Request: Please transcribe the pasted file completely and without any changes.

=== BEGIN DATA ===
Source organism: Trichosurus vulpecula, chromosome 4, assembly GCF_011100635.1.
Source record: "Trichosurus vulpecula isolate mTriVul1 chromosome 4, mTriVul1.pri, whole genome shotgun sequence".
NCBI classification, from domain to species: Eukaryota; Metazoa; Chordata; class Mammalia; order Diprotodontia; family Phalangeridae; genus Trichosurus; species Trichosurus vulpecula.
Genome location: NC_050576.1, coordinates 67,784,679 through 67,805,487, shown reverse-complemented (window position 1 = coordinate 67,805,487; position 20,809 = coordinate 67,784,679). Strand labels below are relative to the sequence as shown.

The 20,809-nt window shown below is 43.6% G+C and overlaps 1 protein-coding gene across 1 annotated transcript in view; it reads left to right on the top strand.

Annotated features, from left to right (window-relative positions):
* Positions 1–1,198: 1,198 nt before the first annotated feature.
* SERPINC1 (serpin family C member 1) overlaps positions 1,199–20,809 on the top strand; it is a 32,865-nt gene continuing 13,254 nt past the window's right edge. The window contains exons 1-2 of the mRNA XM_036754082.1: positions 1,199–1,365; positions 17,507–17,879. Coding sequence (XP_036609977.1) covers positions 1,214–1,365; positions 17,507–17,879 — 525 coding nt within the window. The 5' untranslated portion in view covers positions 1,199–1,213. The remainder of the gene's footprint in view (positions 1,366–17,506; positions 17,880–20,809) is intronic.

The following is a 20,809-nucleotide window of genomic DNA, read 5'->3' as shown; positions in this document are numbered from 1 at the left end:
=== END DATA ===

Source organism: Trichosurus vulpecula, chromosome 4, assembly GCF_011100635.1.
Source record: "Trichosurus vulpecula isolate mTriVul1 chromosome 4, mTriVul1.pri, whole genome shotgun sequence".
NCBI classification, from domain to species: Eukaryota; Metazoa; Chordata; class Mammalia; order Diprotodontia; family Phalangeridae; genus Trichosurus; species Trichosurus vulpecula.
Genome location: NC_050576.1, coordinates 67,784,679 through 67,805,487, shown reverse-complemented (window position 1 = coordinate 67,805,487; position 20,809 = coordinate 67,784,679). Strand labels below are relative to the sequence as shown.

The 20,809-nt window shown below is 43.6% G+C and overlaps 1 protein-coding gene across 1 annotated transcript in view; it reads left to right on the top strand.

Annotated features, from left to right (window-relative positions):
* Positions 1–1,198: 1,198 nt before the first annotated feature.
* SERPINC1 (serpin family C member 1) overlaps positions 1,199–20,809 on the top strand; it is a 32,865-nt gene continuing 13,254 nt past the window's right edge. The window contains exons 1-2 of the mRNA XM_036754082.1: positions 1,199–1,365; positions 17,507–17,879. Coding sequence (XP_036609977.1) covers positions 1,214–1,365; positions 17,507–17,879 — 525 coding nt within the window. The 5' untranslated portion in view covers positions 1,199–1,213. The remainder of the gene's footprint in view (positions 1,366–17,506; positions 17,880–20,809) is intronic.

The following is a 20,809-nucleotide window of genomic DNA, read 5'->3' as shown; positions in this document are numbered from 1 at the left end: